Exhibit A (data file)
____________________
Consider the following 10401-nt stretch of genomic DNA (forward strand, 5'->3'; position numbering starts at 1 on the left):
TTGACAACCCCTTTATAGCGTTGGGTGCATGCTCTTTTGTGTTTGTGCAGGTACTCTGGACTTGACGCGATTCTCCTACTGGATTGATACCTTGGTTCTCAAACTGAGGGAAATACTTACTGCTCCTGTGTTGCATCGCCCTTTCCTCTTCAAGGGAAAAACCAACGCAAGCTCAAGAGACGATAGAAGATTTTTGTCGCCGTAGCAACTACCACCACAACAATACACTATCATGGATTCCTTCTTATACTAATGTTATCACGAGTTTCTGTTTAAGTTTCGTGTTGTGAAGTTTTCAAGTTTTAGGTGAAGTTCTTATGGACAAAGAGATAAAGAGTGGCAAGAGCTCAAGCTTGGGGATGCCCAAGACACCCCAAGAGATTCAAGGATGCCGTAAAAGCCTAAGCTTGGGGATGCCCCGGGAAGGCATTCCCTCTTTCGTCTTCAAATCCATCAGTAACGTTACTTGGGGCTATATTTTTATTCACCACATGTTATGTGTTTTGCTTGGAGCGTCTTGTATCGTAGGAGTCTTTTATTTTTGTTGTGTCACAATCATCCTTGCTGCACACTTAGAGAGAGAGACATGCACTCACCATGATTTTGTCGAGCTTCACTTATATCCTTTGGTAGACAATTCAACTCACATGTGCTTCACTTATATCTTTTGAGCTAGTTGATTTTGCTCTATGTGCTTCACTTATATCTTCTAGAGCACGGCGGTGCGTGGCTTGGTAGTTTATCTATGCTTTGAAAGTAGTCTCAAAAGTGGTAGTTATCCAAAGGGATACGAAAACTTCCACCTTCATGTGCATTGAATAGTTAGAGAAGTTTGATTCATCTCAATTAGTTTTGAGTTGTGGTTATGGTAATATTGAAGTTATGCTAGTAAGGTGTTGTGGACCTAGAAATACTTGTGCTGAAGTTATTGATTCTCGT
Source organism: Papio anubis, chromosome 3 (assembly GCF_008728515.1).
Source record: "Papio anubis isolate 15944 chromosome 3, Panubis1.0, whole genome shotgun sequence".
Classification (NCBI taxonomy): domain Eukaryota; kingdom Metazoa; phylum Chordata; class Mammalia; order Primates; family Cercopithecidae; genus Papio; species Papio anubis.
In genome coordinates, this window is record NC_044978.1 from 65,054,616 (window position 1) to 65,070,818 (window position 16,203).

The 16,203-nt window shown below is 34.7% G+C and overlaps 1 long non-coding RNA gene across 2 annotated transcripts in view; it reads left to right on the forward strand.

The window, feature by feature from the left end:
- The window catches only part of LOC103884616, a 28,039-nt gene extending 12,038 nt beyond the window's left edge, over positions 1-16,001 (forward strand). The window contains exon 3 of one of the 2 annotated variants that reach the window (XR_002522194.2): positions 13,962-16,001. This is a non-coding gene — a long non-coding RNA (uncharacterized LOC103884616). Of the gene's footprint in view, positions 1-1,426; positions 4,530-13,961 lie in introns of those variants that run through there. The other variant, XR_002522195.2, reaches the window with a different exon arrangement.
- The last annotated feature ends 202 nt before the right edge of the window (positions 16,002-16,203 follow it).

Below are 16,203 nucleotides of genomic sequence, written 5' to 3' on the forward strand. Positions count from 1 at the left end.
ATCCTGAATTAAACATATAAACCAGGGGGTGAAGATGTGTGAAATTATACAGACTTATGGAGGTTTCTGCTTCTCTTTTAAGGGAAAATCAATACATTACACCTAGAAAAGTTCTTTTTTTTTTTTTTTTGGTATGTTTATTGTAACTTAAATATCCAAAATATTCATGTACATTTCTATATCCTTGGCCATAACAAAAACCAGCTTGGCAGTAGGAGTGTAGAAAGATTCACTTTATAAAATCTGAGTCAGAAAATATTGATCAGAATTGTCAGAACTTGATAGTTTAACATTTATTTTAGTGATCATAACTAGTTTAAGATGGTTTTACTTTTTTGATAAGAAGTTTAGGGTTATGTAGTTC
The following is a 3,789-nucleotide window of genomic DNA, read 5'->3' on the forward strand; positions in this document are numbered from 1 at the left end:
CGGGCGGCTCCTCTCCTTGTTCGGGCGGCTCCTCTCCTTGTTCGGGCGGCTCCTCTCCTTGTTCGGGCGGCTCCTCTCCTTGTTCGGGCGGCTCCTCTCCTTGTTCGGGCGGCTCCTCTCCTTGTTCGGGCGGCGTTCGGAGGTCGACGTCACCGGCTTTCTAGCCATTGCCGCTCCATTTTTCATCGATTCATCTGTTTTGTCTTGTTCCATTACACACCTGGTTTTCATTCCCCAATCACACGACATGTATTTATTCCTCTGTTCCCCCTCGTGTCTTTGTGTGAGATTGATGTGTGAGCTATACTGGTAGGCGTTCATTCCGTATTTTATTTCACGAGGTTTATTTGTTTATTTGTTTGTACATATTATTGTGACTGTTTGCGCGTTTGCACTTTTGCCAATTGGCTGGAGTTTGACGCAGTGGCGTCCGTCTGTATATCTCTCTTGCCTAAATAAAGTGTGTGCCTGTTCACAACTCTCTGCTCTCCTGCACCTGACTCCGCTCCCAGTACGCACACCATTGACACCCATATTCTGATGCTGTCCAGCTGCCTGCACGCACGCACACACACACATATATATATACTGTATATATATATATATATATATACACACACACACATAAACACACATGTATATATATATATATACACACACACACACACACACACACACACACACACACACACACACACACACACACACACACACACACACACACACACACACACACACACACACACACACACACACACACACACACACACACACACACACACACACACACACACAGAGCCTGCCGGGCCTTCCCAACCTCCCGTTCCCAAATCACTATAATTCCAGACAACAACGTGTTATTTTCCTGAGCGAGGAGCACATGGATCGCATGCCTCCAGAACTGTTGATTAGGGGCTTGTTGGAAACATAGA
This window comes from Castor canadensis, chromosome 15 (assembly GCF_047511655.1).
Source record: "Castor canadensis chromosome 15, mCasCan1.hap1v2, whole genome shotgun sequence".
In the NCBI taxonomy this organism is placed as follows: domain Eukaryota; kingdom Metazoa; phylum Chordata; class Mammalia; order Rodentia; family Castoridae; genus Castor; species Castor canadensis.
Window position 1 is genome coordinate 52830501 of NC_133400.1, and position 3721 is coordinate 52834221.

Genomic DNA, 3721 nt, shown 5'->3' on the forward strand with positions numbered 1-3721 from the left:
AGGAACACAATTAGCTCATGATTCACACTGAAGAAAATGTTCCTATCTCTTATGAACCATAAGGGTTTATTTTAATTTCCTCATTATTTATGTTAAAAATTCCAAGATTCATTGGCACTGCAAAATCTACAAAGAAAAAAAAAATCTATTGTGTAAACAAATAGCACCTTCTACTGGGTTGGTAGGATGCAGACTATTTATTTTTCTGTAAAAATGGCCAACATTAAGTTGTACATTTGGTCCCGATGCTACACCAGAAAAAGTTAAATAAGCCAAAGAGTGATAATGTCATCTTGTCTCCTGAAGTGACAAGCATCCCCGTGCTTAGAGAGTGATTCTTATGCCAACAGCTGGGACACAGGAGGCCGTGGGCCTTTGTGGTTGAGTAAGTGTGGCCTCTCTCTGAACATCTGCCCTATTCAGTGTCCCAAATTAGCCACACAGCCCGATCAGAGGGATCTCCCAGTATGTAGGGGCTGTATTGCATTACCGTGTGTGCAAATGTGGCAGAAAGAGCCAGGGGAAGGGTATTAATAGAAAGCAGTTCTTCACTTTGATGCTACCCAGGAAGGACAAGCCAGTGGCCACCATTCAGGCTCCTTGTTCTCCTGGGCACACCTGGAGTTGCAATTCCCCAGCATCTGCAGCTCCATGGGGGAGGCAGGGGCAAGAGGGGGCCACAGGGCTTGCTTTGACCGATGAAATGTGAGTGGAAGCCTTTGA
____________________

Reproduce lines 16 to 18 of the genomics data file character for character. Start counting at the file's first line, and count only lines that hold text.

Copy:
Source record: "Castor canadensis chromosome 15, mCasCan1.hap1v2, whole genome shotgun sequence".
In the NCBI taxonomy this organism is placed as follows: domain Eukaryota; kingdom Metazoa; phylum Chordata; class Mammalia; order Rodentia; family Castoridae; genus Castor; species Castor canadensis.
Window position 1 is genome coordinate 52830501 of NC_133400.1, and position 3721 is coordinate 52834221.